The Villa Farnese at Caprarola

Villa Farnese, Caprarola

After visiting Bomarzo, we still had a good chunk of the afternoon so we decided to visit the Villa Farnese at Caprarola which is not too far from Bomarzo. The Farnese family who were landowners in this part of the country had an important and complicated history. At the risk of being boring, I’m going to give you a short summary as I was quite confused by the number of Farnese palaces so I read about the family. The Farnese were originally soldiers and landowners but gained recognition and status when in the 14th century, they fought for the papal states, were gifted land by the popes of the time and married into noble Roman families. Giulia Farnese, noted for her beauty and known as Giulia La Bella became the lover of Pope Alexander VI, Roderigo Borgia, who was appointed Pope in 1492. She persuaded him to favour her brother Alessandro who was subsequently appointed as Cardinal-Deacon at the age of 25 by Pope Alexander VI even though he hadn’t yet been consecrated as a priest. Understandably, he became referred to as ‘the petticoat cardinal’.
Although he did become a priest and was pious, he had a Roman mistress from a noble family with whom he fathered four children. Highly capable and with wide artistic and philosophic tastes, he became powerful and rich building the noted Palazzo Farnese in Rome. It was he who started building the Villa Farnese at Caprarola but building was stopped when he became Pope (Paul III) in 1534. He had a successful reign, bringing in various reforms to the church during the Counter Reformation, instituting the Council of Trent, and achieving many positive things in the church. However, he favoured his family and it is to him that we owe the word ‘nepotism’. The word ‘nipote’ in Italian can mean nephew, niece or grandchild. Pope Paul appointed two of his grandsons as cardinals, one of them also called Alessandro who was only 14 years old at the time. It was Alessandro the younger, a man of great culture and a patron of the arts, who commissioned the architect Vignola to complete the Villa at Caprarola in 1559.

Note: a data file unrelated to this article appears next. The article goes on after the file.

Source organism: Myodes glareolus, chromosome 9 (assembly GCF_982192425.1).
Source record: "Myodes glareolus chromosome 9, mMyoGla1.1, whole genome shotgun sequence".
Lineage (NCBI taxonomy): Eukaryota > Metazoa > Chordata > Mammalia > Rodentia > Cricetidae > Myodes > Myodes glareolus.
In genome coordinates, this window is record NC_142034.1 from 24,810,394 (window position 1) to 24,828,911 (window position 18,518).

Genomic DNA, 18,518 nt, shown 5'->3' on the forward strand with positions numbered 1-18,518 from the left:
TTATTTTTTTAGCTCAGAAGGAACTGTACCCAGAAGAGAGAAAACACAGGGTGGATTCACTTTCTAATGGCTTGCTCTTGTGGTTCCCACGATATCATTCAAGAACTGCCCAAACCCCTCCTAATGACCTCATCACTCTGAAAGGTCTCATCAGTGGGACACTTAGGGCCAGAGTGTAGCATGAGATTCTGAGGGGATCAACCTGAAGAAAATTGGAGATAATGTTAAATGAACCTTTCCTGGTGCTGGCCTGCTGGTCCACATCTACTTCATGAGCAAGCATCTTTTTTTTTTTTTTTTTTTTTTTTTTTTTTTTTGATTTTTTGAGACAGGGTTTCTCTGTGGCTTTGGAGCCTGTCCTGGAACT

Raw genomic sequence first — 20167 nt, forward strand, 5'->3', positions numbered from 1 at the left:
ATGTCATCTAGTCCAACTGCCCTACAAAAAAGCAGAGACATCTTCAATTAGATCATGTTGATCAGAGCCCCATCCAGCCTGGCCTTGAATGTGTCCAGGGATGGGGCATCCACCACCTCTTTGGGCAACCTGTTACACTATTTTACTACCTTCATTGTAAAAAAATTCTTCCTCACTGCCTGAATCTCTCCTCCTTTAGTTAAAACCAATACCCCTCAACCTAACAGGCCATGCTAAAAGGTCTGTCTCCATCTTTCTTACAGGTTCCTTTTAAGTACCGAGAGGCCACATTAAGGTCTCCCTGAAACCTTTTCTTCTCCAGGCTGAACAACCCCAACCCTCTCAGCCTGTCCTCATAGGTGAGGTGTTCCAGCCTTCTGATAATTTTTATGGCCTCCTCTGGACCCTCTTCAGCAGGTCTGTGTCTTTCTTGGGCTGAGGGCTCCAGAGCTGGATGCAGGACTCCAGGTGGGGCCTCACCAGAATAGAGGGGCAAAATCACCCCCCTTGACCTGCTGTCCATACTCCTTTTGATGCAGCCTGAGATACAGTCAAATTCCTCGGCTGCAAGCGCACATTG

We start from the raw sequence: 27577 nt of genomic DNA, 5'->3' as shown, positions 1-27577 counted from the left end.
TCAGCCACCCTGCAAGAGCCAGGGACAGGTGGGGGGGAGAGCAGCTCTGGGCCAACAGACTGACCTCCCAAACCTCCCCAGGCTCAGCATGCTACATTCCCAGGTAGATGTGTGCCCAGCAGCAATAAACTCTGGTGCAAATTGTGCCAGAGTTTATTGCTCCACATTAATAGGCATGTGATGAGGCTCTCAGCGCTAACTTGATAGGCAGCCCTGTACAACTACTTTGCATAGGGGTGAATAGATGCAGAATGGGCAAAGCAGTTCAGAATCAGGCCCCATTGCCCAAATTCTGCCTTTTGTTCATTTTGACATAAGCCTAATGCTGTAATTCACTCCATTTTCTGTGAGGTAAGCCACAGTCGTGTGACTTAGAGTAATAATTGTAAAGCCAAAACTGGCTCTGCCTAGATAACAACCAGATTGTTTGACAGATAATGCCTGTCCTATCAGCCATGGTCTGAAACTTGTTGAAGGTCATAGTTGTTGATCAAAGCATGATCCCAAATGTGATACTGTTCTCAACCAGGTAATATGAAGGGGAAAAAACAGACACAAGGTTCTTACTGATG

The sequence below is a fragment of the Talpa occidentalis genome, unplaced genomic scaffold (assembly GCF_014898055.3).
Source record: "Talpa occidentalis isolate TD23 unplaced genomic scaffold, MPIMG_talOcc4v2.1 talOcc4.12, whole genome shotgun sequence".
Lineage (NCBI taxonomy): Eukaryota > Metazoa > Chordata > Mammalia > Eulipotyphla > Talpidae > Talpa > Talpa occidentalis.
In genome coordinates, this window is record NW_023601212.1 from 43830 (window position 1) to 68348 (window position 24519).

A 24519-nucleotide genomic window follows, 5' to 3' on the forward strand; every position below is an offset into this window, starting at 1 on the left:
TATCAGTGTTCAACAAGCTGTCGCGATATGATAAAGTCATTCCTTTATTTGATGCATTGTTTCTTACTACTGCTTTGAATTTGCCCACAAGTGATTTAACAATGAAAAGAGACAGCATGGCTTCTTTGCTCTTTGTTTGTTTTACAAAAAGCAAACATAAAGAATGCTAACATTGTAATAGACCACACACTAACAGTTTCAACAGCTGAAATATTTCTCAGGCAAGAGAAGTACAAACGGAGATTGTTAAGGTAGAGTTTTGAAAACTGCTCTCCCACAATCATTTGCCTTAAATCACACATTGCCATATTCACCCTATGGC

The villa has a pentagonal shape with a circular courtyard in the centre and a wide stair case on one side (wide enough to accomodate a horse) going up five floors. The photos below are just a taste as the frescoes were truly spectacular even though the light was poor by the time we saw them. Click on the link for more pictures and a detailed layout of the castle.

The piano nobile or main floor has large frescoed rooms. Above this are the winter apartments facing west decorated with contemplative scenes and the summer apartments facing east focused on scenes of an active life.

Both the summer and winter apartments lead to a large Rennaisance garden which unfortunately wasn’t at it’s best at this time of year. One crosses a bridge over a moat to go into the garden. Unfortunately, the only plants in flower were a few camellias.

On exiting from the formal garden, one goes through a wood at the end of which is a grand surprise. A beautiful summerhouse with two loggia for dining. Perched on top of a small rise, the approach is lined with cascading fountains and statuary.

As you can see, the fountains had not yet been turned on. The garden must be spectacular a little later in the year and I will have to visit the villa again early in the summer to see them at their best.

Our adventure for that day finished with dinner in a restaurant close to where I live but there were more trips to come which I shall tell you about in my next post.

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